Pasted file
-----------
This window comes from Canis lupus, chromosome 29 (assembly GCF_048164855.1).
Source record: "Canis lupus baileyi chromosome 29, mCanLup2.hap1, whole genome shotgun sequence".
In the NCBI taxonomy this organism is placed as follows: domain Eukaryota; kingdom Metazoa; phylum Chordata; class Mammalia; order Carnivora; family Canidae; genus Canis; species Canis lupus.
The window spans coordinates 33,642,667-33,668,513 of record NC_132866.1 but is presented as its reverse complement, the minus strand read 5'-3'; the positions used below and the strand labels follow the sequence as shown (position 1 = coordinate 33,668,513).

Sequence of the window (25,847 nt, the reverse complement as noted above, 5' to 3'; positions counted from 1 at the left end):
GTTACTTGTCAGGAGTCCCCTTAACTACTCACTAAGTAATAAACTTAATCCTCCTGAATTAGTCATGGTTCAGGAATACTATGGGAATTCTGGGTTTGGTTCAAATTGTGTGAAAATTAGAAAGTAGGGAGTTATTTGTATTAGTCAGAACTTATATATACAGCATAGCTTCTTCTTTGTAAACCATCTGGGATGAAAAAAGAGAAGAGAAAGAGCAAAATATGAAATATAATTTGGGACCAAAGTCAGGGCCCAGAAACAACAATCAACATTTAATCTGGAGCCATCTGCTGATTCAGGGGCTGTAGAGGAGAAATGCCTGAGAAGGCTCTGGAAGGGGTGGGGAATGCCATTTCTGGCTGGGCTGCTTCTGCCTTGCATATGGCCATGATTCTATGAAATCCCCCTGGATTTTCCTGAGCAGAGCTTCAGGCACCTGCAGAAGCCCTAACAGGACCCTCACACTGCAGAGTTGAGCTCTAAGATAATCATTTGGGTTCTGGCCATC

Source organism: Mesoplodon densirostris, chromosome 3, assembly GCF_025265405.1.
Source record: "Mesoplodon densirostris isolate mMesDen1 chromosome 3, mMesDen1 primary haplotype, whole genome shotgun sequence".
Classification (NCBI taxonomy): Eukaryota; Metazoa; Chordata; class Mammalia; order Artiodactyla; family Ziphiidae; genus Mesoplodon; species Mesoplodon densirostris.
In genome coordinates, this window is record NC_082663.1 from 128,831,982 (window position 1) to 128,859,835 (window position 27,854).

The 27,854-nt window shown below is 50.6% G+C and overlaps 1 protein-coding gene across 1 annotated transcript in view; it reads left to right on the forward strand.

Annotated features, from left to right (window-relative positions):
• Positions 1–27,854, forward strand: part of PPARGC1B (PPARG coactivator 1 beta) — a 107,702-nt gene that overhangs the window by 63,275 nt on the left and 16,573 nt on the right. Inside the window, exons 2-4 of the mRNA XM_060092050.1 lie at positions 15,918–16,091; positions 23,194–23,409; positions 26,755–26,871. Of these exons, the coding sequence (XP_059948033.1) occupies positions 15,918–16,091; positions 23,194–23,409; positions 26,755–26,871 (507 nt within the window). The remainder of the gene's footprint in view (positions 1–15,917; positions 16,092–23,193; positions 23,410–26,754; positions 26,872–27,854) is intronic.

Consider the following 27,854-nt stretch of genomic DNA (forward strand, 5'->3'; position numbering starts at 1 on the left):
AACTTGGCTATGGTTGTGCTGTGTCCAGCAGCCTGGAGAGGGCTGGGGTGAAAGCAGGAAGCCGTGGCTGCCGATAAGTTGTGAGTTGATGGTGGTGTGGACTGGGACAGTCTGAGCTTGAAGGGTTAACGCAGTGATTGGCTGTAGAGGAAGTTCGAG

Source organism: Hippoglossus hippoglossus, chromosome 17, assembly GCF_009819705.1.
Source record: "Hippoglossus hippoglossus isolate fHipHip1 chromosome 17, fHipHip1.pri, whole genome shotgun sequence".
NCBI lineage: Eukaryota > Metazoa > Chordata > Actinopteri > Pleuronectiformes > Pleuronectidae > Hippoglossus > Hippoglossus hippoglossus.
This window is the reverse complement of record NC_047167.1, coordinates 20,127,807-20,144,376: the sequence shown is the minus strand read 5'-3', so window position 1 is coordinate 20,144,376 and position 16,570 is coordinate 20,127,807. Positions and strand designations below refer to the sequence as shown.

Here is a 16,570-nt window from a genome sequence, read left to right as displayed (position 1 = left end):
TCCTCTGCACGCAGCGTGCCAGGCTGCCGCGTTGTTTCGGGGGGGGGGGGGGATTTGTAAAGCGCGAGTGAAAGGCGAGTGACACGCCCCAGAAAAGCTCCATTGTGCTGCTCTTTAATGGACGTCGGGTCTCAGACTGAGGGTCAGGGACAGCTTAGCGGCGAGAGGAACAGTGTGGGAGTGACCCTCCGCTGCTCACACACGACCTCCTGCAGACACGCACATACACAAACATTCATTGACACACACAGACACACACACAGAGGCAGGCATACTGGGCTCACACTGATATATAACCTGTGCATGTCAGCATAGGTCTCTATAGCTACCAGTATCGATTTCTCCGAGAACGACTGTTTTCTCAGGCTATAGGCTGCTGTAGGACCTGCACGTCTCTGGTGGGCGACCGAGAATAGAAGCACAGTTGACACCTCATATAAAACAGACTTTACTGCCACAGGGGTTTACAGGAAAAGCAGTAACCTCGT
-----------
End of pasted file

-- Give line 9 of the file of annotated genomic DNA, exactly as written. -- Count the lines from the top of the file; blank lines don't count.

Classification (NCBI taxonomy): Eukaryota; Metazoa; Chordata; class Mammalia; order Artiodactyla; family Ziphiidae; genus Mesoplodon; species Mesoplodon densirostris.